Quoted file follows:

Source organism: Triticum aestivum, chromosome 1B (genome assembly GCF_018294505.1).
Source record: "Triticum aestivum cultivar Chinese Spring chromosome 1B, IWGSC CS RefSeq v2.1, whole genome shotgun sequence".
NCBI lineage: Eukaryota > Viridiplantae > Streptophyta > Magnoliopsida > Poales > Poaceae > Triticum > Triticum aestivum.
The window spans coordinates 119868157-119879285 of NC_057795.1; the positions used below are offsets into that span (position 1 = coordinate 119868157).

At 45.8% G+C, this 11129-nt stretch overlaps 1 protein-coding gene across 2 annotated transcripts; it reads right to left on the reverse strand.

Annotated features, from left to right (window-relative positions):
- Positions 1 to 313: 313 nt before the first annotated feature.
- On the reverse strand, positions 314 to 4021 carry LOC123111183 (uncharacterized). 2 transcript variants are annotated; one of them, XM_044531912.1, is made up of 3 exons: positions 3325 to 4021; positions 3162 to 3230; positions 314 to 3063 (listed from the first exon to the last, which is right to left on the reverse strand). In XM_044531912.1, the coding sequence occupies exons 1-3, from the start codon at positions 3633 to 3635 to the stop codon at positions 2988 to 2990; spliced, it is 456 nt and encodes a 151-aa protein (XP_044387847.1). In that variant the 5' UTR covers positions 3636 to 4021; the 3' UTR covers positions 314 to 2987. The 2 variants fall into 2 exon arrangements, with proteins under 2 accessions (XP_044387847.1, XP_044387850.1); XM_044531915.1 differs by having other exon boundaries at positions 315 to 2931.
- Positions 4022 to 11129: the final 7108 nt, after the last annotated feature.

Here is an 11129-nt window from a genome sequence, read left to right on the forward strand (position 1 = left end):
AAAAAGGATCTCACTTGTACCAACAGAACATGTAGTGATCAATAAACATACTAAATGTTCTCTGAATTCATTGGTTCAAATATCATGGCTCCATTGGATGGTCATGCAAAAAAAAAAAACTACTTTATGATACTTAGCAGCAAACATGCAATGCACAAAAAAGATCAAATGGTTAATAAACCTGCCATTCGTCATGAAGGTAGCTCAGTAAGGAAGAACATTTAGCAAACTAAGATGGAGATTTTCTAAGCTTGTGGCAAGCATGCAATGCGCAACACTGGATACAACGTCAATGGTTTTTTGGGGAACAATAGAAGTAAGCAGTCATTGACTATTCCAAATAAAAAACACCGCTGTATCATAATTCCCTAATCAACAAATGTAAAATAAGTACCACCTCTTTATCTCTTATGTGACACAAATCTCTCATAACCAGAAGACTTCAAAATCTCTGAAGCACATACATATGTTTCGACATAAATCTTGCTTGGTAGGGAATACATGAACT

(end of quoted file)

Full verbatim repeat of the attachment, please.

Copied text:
Source organism: Triticum aestivum, chromosome 1B (genome assembly GCF_018294505.1).
Source record: "Triticum aestivum cultivar Chinese Spring chromosome 1B, IWGSC CS RefSeq v2.1, whole genome shotgun sequence".
NCBI lineage: Eukaryota > Viridiplantae > Streptophyta > Magnoliopsida > Poales > Poaceae > Triticum > Triticum aestivum.
The window spans coordinates 119868157-119879285 of NC_057795.1; the positions used below are offsets into that span (position 1 = coordinate 119868157).

At 45.8% G+C, this 11129-nt stretch overlaps 1 protein-coding gene across 2 annotated transcripts; it reads right to left on the reverse strand.

Annotated features, from left to right (window-relative positions):
- Positions 1 to 313: 313 nt before the first annotated feature.
- On the reverse strand, positions 314 to 4021 carry LOC123111183 (uncharacterized). 2 transcript variants are annotated; one of them, XM_044531912.1, is made up of 3 exons: positions 3325 to 4021; positions 3162 to 3230; positions 314 to 3063 (listed from the first exon to the last, which is right to left on the reverse strand). In XM_044531912.1, the coding sequence occupies exons 1-3, from the start codon at positions 3633 to 3635 to the stop codon at positions 2988 to 2990; spliced, it is 456 nt and encodes a 151-aa protein (XP_044387847.1). In that variant the 5' UTR covers positions 3636 to 4021; the 3' UTR covers positions 314 to 2987. The 2 variants fall into 2 exon arrangements, with proteins under 2 accessions (XP_044387847.1, XP_044387850.1); XM_044531915.1 differs by having other exon boundaries at positions 315 to 2931.
- Positions 4022 to 11129: the final 7108 nt, after the last annotated feature.

Here is an 11129-nt window from a genome sequence, read left to right on the forward strand (position 1 = left end):
AAAAAGGATCTCACTTGTACCAACAGAACATGTAGTGATCAATAAACATACTAAATGTTCTCTGAATTCATTGGTTCAAATATCATGGCTCCATTGGATGGTCATGCAAAAAAAAAAAACTACTTTATGATACTTAGCAGCAAACATGCAATGCACAAAAAAGATCAAATGGTTAATAAACCTGCCATTCGTCATGAAGGTAGCTCAGTAAGGAAGAACATTTAGCAAACTAAGATGGAGATTTTCTAAGCTTGTGGCAAGCATGCAATGCGCAACACTGGATACAACGTCAATGGTTTTTTGGGGAACAATAGAAGTAAGCAGTCATTGACTATTCCAAATAAAAAACACCGCTGTATCATAATTCCCTAATCAACAAATGTAAAATAAGTACCACCTCTTTATCTCTTATGTGACACAAATCTCTCATAACCAGAAGACTTCAAAATCTCTGAAGCACATACATATGTTTCGACATAAATCTTGCTTGGTAGGGAATACATGAACT